A lot of people hate him. He knows this. He is, it seems, too perfect, too prefab, too blatantly pop to take seriously. He made his name, and his fortune, writing insanely catchy songs; he was an English pretty boy with the commercial instincts to come up with radio-ready material, the good looks to attract squealing teenage girls, the marketing savvy to hit that target audience. He danced through his first videos in carefully tailored black leather; then in gleaming white suits, bottle-blond hair and glittering gold earrings that perfectly set off that Saint-Tropez tan; and finally in immaculately groomed stubble.
He even has a perfect pop name: George Michael, Naturally, it isn’t real. He is only 24–three years younger than Prince, five years younger than Michael Jackson, and outselling both of them. He is ridiculously famous; he has more money than he can spend. And for most of his brief career, he has had virtually no artistic credibility.
He knows this, he says that it doesn’t bother him, and by all appearances he is telling the truth. He is sitting at a quiet table in a small, elegant French restaurant in London, looking rather adult and low-key. His hair is its natural dark brown and carefully styled; his stubble is a few days the far side of Don Johnson’s. He is wearing a black sweater, a black blazer, black slacks, black loafers, white shocks and a thick gold ring that bears his family nickname: Yog. No earrings.
He is eating chicken and drinking red wine, and he is laughing a lot. He can afford to laugh. He is still beset by fans: he’s half an hour late for dinner because when he walked out his front door, he was set upon by a young woman who let her two huge dogs jump all over him, though she was too nervous to talk to him herself.
And he has an ace in the hole. His new solo album, Faith, is a startling state-of-the-art dance album, a collection of potential hit singles, an emotionally open look at his life an concerns. With Faith, the pop star grows up. And it is forcing many of those who scoffed at him during his Wham! days to take him seriously. “I think it says something for the power of the music,” he says, “that I’ve managed to change the perception of what I do to the degree that I have in this short a time. Because it’s something that a lot of people thought wasn’t possible.”
George Michael sets his jaw. “I really think that anyone who doesn’t like anything on my new album has no right to say they like pop music,” he says matter-of-factly. “If you can listen to this album and not like anything on it, then you do not like pop music.”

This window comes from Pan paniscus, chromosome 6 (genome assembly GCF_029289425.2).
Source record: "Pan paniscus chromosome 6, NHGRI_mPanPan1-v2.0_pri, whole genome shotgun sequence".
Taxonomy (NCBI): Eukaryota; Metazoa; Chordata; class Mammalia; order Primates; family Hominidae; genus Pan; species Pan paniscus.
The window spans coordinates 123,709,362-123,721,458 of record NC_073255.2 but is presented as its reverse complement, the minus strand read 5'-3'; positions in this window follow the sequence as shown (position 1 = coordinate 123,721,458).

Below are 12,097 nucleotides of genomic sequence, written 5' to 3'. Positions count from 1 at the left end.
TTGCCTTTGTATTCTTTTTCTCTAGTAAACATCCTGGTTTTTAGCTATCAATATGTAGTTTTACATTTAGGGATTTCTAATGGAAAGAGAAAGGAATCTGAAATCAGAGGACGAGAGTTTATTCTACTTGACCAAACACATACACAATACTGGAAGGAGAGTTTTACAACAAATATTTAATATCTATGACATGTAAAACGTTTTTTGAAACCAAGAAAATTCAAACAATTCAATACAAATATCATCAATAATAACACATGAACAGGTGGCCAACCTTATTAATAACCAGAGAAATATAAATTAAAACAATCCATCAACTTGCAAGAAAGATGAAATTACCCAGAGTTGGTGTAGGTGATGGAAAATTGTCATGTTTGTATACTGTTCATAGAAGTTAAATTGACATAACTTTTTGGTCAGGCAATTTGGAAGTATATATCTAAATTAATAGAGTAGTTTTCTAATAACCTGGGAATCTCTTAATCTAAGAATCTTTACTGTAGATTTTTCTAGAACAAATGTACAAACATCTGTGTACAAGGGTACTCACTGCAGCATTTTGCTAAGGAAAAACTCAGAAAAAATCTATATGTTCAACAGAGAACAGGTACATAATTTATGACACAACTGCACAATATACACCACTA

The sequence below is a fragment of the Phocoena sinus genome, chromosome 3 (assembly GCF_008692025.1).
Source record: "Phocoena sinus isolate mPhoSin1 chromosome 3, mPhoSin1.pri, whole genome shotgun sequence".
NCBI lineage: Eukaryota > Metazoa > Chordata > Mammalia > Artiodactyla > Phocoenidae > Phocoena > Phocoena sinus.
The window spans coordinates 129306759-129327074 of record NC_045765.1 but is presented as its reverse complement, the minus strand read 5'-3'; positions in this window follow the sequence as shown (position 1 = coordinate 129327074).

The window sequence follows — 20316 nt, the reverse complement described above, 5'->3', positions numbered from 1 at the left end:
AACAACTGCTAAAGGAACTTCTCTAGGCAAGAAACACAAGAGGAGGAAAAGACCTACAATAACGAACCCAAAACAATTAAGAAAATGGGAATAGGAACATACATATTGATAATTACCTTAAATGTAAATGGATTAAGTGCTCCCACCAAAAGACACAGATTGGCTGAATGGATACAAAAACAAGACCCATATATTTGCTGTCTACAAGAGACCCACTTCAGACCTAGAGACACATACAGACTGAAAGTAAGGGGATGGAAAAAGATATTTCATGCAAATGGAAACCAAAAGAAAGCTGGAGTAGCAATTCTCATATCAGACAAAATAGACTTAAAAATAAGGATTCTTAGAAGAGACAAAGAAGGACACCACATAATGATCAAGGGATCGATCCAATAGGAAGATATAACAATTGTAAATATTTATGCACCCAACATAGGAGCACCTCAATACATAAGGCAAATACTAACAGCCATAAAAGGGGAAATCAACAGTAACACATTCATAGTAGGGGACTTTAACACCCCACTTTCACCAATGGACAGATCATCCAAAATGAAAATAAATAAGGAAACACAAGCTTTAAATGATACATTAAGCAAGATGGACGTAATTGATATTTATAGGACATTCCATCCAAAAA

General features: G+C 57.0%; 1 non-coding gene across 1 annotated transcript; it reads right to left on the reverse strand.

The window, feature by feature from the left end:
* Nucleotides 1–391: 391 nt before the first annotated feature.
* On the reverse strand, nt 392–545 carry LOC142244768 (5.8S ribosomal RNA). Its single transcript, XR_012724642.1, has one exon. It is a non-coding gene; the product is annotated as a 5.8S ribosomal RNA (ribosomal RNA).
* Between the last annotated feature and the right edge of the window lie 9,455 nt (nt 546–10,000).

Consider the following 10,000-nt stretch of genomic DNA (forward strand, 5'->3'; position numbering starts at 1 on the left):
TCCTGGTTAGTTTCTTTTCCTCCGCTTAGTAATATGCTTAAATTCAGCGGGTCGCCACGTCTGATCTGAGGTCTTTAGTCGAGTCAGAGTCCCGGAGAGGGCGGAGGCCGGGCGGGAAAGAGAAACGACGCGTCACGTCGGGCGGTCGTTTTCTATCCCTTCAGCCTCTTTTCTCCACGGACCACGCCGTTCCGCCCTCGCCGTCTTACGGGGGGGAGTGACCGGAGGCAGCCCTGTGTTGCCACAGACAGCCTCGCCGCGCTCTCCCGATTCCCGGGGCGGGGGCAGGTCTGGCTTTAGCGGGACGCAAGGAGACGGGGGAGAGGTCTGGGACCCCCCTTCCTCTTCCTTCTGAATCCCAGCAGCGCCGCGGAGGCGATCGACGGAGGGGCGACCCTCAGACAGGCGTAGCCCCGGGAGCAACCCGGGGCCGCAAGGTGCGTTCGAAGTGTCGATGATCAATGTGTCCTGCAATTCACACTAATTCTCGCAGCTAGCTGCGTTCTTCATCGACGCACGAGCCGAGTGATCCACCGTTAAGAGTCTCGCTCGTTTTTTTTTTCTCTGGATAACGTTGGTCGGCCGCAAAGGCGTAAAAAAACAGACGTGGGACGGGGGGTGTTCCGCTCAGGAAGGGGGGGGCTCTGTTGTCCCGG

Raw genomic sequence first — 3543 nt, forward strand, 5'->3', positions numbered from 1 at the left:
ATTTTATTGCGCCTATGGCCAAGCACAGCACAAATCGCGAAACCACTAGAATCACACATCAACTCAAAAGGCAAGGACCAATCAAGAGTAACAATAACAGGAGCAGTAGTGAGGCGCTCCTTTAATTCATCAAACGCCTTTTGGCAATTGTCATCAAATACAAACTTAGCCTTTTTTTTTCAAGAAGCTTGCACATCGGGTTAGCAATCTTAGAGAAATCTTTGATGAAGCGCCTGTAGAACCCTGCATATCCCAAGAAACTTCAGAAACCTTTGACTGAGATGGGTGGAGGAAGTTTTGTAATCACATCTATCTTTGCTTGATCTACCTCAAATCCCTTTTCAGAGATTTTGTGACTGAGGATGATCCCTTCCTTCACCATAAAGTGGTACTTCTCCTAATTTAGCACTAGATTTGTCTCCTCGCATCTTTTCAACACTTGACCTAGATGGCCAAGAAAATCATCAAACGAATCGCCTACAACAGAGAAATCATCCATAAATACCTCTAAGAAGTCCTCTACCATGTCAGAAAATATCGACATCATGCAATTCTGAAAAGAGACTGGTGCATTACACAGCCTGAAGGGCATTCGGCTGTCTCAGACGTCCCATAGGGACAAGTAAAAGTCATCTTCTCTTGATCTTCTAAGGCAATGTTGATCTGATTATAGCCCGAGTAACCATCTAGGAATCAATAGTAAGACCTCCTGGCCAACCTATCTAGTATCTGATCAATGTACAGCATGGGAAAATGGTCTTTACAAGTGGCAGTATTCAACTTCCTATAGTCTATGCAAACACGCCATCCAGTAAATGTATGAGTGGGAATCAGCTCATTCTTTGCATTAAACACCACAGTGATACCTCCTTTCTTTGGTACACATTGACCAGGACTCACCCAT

How do they get that sound?” He is driving down London’s Piccadilly, turning heads in nearby cars as he marvels at the thunderous basson the Janet Jackson remix album that’s playing on the CD player in his black Mercedes sedan. The record is a favorite, but his real passion of late is a 1964 album by Stan Getz and João Gilberto; when he climbed behind the wheel, he popped in “The Girl from Ipanema.”
He has spent the last few hours talking about his astonishing fame; about the gossipy British tabloids (“They write about me in the same way that they write about Joan Collins and the royal family”); about the sad fact that Brits are becoming more and more like Americans, always looking out for number one; about his commercial expectations for Faith (he hopes it will be Number One in the United States at Christmas, when he knows the Billboard charts don’t change for two weeks); and about pop music.
He is an open, engaging, frank conversationalist, a friendly dinner companion–though it doesn’t take long to realize that he’s being open and engaging and frank and friendly because it’s good for business. Call him self-assured if you like him; arrogant if you don’t.
“George is very, very single-minded in his approach,” says his former Wham! partner, Andrew Ridgeley, who now lives in Monaco. “And I think a lot of the things that he has said and done have been misconstrued as arrogant rather than the single-mindedness they really are. People get very put out when someone is as forceful in their views and in their methods as George is.”
He supervises his business affairs himself. He has, since the first days of Wham!, written (or on rare occasions co-written), produced, sung and played a variety of instruments on his records. And still, he says, “people have the perception that if all you write is pop music, as opposed to something that reveals a far deeper character, it’s because that’s all you can do. Not because it’s all you choose to do, and not because it’s the area you love.
“If you listen to a Supremes record or a Beatles record, which were made in the days when pop was accepted as an art of sorts, how can you not realize that the elation of a good pop record is an art form? Somewhere along the way, pop lost all its respect. And I think I kind of stubbornly stick up for all of that.”
His Mercedes is stuck in the heavy midnight traffic alongside the giant Tower Records store on Piccadilly Circus. He peers at the stores large display windows: places of honor in a big pop supermarket. “I always like to see what records have the window displays here,” he says, then shakes his head. “I was supposed to have one of those window displays, but I don’t.”
Maybe his window is on the other side of the store? “No,” he says without missing a beat. “I drove by and looked the other night.”
George Michael laughs at himself. “No, I’m one of those artists who checks these things.”